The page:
2016 NBA Draft: Vincent Goodwill's mock draft 2.0

2016 NBA Draft: Vincent Goodwill's mock draft 2.0

1. 76ers: Ben Simmons, F, LSU

Who cares if he’s not working out for them, they have his medicals and his game film. Everything else is window dressing.

2.  Lakers: Brandon Ingram, F, Duke

 He’s confident, with a long wingspan and scouts think he can score in bunches. There’s a reason people consider this a two-player draft.

3. Celtics: Jaylen Brown, G-F, California

This is where it gets uncertain as the Celtics could try to flip this pick for a veteran in win-now mode. Brown could join a pretty good set of swingmen and play immediately—boosting his trade value

4. Suns: Marquese Chriss, PF, Washington

Opinions on him go across the board, but there’s no denying his gifts and talent. He could fall, but could make teams regret it, too.

5. Timberwolves: Kris Dunn, G, Providence

For Tom Thibodeau’s first draft pick, passing up a guard with defensive instincts could be too much to resist. His offense and shooting has progressed but Thibodeau will likely salivate at what Dunn can do for a defense.

6. Pelicans: Jamal Murray, G, Kentucky

The Pelicans had injuries across the board but especially in the backcourt, so Murray will be able to play both positions and get a chance to compete immediately as a scorer off the ball.

7. Nuggets: Buddy Hield, G, Oklahoma

An explosive shooter, Hield maxed out at the college level as a four-year player. And as a professional, has good size for a shooting guard as he’ll play more off the ball as opposed to creating on his own.

8. Kings: Skal Labissiere, F/C, Kentucky

We all know the Kings’ owner loves picking up John Calipari players and this athletic big could join DeMarcus Cousins and Willie Cauley-Stein in the frontcourt rotation.

9. Raptors: Dragan Bender, F, Croatia

If Raps truly believe they can win now, perhaps they’ll package pick in trade for a veteran. Bender is so intriguing because he can play all frontcourt positions and his transition may not be so gradual.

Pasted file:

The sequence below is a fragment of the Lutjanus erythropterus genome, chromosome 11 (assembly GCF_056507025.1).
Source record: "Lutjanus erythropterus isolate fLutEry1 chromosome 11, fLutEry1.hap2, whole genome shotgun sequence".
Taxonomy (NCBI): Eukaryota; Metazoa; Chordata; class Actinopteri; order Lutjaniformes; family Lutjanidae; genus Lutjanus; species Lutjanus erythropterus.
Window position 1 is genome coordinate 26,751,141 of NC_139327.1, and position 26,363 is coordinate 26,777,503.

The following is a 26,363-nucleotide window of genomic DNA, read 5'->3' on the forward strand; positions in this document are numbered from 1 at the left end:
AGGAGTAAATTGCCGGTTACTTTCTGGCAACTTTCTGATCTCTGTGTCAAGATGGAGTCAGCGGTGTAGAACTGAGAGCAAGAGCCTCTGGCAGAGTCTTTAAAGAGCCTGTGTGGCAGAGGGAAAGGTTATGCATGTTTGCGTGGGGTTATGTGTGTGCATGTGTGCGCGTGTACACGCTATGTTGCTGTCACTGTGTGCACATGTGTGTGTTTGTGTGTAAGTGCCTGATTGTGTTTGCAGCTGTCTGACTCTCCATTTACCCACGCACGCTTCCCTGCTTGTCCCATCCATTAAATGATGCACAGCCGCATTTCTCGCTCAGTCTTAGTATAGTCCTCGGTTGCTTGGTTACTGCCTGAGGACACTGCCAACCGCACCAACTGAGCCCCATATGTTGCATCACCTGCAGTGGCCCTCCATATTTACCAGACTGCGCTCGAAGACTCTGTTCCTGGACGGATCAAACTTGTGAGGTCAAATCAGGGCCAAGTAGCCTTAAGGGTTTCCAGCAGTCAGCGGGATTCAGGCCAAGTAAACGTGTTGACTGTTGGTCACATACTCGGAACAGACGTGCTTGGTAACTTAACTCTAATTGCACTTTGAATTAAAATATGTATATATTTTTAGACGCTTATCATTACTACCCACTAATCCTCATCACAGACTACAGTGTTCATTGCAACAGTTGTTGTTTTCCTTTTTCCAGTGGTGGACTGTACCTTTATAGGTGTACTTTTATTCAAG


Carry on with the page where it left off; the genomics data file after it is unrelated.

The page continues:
10. Bucks: Jakob Poeltl, C, Utah

Back to the basket scorer, Poeltl could join an athletic and rangy Bucks team without having to fit the usual profile. How he performs defensively protecting the basket could be his greatest value down the line.

11. Magic: Denzel Valentine, F-G, Michigan State

The Magic want to start winning now, so if they keep this pick, a pro-ready player with maturity will be a better bet. Valentine’s medicals are a cause, but he’ll be productive to start.

12. Jazz: Domantas Sabonis, PF/C, Gonzaga

The Jazz love stockpiling bigs who can protect the rim and score inside and Sabonis is this year’s man of mystery, an intriguing prospect.

13. Suns: Henry Ellenson, C/F, Marquette

 With Tyson Chandler aging and if they take a wing at four, they could go big here with Ellenson, a skilled big who could learn behind Chandler and develop at his own pace.

14. Bulls: Wade Baldwin IV, G, Vanderbilt

The rumors of a promise from the Bulls are getting louder and louder as Baldwin can play both guard positions but is primarily a point guard with good range and decent athleticism.

15. Nuggets: Taurean Prince, F, Baylor

With Wilson Chandler’s health in doubt, the Nuggets could draft Prince as an insurance policy. Prince is mature (22 years old), and fits the profile of a 3-and-D guy.

16. Celtics: Timothe Luwawu, F, France

A guy the Celtics can stash overseas if need be, if the Celtics don’t package it. Luwawu is a good athlete who finishes in traffic and can be an elite defender in time.

17. Grizzlies: Demetrius Jackson, G, Notre Dame

Who knows if Jackson actually sticks around this long but with Mike Conley facing free agency, Jackson could be new coach David Fizdale’s hand-picked point guard who could develop in this slowdown system.

18. Pistons: Thon Maker, F Australia

If Denzel Valentine is here, wouldn’t be shocked if the Pistons took him as a backup point guard. But Maker is a project who could play down the line next to Andre Drummond.

19. Nuggets: Cheick Diallo, F, Kansas